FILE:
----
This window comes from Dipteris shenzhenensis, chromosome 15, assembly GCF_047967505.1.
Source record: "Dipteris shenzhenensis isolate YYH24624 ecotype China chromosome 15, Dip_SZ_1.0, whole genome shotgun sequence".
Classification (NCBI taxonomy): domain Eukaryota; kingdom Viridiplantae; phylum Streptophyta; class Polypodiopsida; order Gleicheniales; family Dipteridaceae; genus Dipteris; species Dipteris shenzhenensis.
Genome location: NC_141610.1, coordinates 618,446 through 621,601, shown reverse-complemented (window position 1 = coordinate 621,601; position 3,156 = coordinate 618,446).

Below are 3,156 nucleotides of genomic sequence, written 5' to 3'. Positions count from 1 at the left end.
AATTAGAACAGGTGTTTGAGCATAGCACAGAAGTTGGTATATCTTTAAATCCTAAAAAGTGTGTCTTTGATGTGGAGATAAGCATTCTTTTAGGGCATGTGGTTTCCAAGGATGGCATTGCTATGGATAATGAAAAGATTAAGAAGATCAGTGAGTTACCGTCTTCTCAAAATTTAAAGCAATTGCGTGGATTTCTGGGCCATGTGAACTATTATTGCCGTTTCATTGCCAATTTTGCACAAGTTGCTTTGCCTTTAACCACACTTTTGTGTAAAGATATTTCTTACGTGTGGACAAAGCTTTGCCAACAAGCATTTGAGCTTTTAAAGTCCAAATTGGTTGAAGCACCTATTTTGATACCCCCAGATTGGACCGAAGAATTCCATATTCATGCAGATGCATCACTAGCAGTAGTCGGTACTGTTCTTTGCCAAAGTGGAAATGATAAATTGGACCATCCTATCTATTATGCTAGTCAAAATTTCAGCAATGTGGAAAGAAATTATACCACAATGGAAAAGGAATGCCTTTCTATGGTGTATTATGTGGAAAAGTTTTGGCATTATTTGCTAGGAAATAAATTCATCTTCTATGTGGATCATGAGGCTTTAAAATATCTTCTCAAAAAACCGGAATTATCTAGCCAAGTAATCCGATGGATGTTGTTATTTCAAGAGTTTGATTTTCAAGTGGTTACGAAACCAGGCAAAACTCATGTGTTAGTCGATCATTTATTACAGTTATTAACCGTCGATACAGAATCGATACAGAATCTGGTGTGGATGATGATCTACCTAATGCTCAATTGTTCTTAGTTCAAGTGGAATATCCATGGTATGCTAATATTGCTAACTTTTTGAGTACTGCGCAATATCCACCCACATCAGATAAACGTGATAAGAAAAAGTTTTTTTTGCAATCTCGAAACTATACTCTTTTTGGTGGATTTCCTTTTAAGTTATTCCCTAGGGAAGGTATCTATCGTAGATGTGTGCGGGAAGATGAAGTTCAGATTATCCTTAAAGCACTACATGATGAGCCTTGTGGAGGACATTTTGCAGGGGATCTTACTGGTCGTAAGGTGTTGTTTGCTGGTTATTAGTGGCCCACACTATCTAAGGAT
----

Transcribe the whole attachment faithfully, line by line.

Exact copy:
This window comes from Dipteris shenzhenensis, chromosome 15, assembly GCF_047967505.1.
Source record: "Dipteris shenzhenensis isolate YYH24624 ecotype China chromosome 15, Dip_SZ_1.0, whole genome shotgun sequence".
Classification (NCBI taxonomy): domain Eukaryota; kingdom Viridiplantae; phylum Streptophyta; class Polypodiopsida; order Gleicheniales; family Dipteridaceae; genus Dipteris; species Dipteris shenzhenensis.
Genome location: NC_141610.1, coordinates 618,446 through 621,601, shown reverse-complemented (window position 1 = coordinate 621,601; position 3,156 = coordinate 618,446).

Below are 3,156 nucleotides of genomic sequence, written 5' to 3'. Positions count from 1 at the left end.
AATTAGAACAGGTGTTTGAGCATAGCACAGAAGTTGGTATATCTTTAAATCCTAAAAAGTGTGTCTTTGATGTGGAGATAAGCATTCTTTTAGGGCATGTGGTTTCCAAGGATGGCATTGCTATGGATAATGAAAAGATTAAGAAGATCAGTGAGTTACCGTCTTCTCAAAATTTAAAGCAATTGCGTGGATTTCTGGGCCATGTGAACTATTATTGCCGTTTCATTGCCAATTTTGCACAAGTTGCTTTGCCTTTAACCACACTTTTGTGTAAAGATATTTCTTACGTGTGGACAAAGCTTTGCCAACAAGCATTTGAGCTTTTAAAGTCCAAATTGGTTGAAGCACCTATTTTGATACCCCCAGATTGGACCGAAGAATTCCATATTCATGCAGATGCATCACTAGCAGTAGTCGGTACTGTTCTTTGCCAAAGTGGAAATGATAAATTGGACCATCCTATCTATTATGCTAGTCAAAATTTCAGCAATGTGGAAAGAAATTATACCACAATGGAAAAGGAATGCCTTTCTATGGTGTATTATGTGGAAAAGTTTTGGCATTATTTGCTAGGAAATAAATTCATCTTCTATGTGGATCATGAGGCTTTAAAATATCTTCTCAAAAAACCGGAATTATCTAGCCAAGTAATCCGATGGATGTTGTTATTTCAAGAGTTTGATTTTCAAGTGGTTACGAAACCAGGCAAAACTCATGTGTTAGTCGATCATTTATTACAGTTATTAACCGTCGATACAGAATCGATACAGAATCTGGTGTGGATGATGATCTACCTAATGCTCAATTGTTCTTAGTTCAAGTGGAATATCCATGGTATGCTAATATTGCTAACTTTTTGAGTACTGCGCAATATCCACCCACATCAGATAAACGTGATAAGAAAAAGTTTTTTTTGCAATCTCGAAACTATACTCTTTTTGGTGGATTTCCTTTTAAGTTATTCCCTAGGGAAGGTATCTATCGTAGATGTGTGCGGGAAGATGAAGTTCAGATTATCCTTAAAGCACTACATGATGAGCCTTGTGGAGGACATTTTGCAGGGGATCTTACTGGTCGTAAGGTGTTGTTTGCTGGTTATTAGTGGCCCACACTATCTAAGGAT